By Víctor Alvarez R.
The restrictive monetary policy left banks without liquidity, restricted bank credit and reduced the demand for foreign currencies, whose price slowed compared to other prices. Thus, while the majority of goods register significant increases, the price of the dollar does not rise at the same speed and that is why families and companies have to change more and more dollars to pay in bolivars for the same amount of products. This gap gives rise to an overvaluation of the currency exchange rate that gives people (in Venezuela) the impression of inflation in dollars.
In September 2020, the exchange rate exceeded 430,000 Bs/$. Add to this amount the eight zeros you took from the old bills and you get an amount that few can read. (43,000,000,000,000 Bs/$). Once again the price of the dollar has been unhinged and its impact on hyperinflation will not wait. This is due to the recent measure by the Venezuelan Central Bank (BCV) to release 30 trillion bolivars per week from 90% of public deposits that banks are mandated to freeze under the figure of the legal reserve. This amount is equivalent to about US$ 80 million.
A positive impact of the reinjection of this money to the banks is that loans for production and consumption will be reactivated. The unwanted effect is that these bolivars are immediately converted into dollars to protect their purchasing power, thus pressing the increase in its price. Additionally, this has an inevitable impact on the balance in bolivars of commercial loans that are indexed to the evolution of the exchange rate.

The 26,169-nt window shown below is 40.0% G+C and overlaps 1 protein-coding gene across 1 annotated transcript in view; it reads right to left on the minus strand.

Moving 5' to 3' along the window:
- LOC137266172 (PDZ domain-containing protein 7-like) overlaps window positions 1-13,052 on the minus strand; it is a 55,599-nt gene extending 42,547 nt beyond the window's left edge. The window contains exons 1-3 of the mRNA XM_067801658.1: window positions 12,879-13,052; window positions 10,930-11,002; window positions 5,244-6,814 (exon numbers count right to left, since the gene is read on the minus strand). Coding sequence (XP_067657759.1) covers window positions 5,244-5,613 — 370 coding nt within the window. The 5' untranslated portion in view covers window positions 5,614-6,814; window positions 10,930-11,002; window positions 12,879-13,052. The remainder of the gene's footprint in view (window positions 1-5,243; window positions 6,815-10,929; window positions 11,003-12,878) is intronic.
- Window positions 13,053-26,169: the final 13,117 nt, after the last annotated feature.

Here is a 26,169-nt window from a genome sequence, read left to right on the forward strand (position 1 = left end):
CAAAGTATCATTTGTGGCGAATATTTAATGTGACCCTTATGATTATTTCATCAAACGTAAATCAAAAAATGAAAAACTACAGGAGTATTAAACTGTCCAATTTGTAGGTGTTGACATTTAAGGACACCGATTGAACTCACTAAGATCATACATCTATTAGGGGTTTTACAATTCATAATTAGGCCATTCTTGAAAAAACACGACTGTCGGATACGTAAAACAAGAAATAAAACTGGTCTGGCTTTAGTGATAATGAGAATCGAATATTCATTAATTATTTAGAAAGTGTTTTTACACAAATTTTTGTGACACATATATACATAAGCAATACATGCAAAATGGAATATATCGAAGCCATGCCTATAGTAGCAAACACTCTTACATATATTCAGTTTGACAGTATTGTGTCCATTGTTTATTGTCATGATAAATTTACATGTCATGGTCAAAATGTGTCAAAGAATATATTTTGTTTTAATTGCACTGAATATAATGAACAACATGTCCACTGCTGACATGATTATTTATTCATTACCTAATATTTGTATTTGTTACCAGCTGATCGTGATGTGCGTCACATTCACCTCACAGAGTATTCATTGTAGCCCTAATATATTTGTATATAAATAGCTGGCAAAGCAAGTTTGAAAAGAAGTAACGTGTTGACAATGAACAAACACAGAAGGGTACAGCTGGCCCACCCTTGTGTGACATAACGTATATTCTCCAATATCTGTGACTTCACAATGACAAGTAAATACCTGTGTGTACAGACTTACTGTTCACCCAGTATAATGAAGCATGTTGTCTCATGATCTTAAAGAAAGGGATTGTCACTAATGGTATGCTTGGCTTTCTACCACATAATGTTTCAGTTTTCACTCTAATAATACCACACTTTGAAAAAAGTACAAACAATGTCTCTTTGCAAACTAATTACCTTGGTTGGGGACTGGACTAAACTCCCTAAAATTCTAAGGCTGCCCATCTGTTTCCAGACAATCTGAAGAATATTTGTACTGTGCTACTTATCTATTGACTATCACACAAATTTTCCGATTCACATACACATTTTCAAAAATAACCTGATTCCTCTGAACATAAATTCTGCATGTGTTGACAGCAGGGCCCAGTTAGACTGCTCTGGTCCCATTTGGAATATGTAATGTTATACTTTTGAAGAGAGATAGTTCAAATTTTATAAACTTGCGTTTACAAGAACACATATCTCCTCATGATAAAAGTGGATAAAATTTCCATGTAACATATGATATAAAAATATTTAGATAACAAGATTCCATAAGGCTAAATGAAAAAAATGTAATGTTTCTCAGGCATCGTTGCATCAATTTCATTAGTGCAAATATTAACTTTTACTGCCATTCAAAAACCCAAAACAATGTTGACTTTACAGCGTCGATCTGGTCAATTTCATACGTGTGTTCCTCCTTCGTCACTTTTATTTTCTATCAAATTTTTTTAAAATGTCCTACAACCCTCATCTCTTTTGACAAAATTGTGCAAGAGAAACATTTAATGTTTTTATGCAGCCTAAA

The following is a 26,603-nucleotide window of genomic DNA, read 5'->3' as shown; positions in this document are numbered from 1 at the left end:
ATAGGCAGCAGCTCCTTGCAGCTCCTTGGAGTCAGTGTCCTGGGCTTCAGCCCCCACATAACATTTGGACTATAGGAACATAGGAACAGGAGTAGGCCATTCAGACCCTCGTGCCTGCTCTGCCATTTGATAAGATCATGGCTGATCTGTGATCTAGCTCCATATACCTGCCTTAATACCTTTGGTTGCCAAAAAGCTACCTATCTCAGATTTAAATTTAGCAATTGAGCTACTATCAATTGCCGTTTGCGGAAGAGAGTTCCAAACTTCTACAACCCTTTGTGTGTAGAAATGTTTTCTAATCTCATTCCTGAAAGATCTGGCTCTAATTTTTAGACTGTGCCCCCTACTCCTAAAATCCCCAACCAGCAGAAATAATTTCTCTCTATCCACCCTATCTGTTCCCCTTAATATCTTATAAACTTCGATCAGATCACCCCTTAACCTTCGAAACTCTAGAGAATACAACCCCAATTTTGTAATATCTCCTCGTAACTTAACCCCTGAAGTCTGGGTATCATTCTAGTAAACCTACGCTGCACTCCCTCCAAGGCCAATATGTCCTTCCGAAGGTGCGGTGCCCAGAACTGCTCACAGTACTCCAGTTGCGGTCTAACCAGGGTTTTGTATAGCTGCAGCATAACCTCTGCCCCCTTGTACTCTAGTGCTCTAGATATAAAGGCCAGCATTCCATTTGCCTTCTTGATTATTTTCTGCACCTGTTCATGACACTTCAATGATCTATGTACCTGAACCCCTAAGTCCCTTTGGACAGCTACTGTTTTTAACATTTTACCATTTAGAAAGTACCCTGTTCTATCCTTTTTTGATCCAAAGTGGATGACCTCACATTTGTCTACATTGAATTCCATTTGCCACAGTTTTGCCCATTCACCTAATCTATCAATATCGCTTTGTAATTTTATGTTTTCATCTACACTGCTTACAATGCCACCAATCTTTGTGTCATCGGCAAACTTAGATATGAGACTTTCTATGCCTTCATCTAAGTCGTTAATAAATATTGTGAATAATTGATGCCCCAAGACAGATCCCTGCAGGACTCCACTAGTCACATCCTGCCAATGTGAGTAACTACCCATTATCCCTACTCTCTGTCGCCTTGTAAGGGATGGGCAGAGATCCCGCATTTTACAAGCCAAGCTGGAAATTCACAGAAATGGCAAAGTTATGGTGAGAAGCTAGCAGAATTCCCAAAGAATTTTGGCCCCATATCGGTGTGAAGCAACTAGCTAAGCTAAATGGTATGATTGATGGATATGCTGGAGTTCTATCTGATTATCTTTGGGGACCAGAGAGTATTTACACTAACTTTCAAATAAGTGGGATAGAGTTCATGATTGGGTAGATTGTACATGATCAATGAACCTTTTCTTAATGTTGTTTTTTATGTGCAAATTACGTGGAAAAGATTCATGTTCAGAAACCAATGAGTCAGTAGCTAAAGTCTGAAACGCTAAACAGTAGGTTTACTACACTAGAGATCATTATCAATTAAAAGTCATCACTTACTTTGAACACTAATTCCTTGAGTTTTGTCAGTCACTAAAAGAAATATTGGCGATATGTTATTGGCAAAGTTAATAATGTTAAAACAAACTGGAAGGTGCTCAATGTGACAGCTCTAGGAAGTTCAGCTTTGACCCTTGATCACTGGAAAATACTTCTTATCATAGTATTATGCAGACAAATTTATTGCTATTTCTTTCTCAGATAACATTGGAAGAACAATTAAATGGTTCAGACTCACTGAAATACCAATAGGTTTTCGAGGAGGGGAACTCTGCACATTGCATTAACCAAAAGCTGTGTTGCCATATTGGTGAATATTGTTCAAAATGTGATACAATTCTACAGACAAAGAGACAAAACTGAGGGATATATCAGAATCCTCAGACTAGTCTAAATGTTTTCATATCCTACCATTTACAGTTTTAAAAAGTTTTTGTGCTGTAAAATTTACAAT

As the conversion from bolivars to dollars is not only done to protect against inflation, but also to pay for buying and selling operations in an increasingly dollarized economy, the greater demand for foreign currency exerts a permanent upward pressure on the exchange rate This will increase as long as the BCV continues to inject liquidity into the banks and issues money that it transfers to PDVSA and deficit public companies so that they can pay payroll, suppliers and contractors, who will also protect themselves from hyperinflation by buying foreign currency.
The monetary policy that tries to curb the price of the currency has degenerated into a perverse incentive to exchange speculation, since speculators take advantage of the weeks in which the exchange rate slows to buy currencies at a lower price than they really should have and resell them when exchange rate containment becomes unsustainable and the dollar price is unhinged again. Currency speculators resell their accumulated assets and thus obtain large profits without having made any productive investment.
This exchange rate arrhythmia will continue due to the collapse of oil production that reduces foreign exchange earnings, the prolonged contraction of the domestic economy, the budget deficit and its financing with inflationary money, as well as the reinjection into the banking system of the liquidity dammed in the BCV.
For all these reasons, it is foreseeable that in the remainder of the year the exchange rate and hyperinflation will continue to rise considerably, hitting the budget of households, companies and institutions.
Featured image: File photo.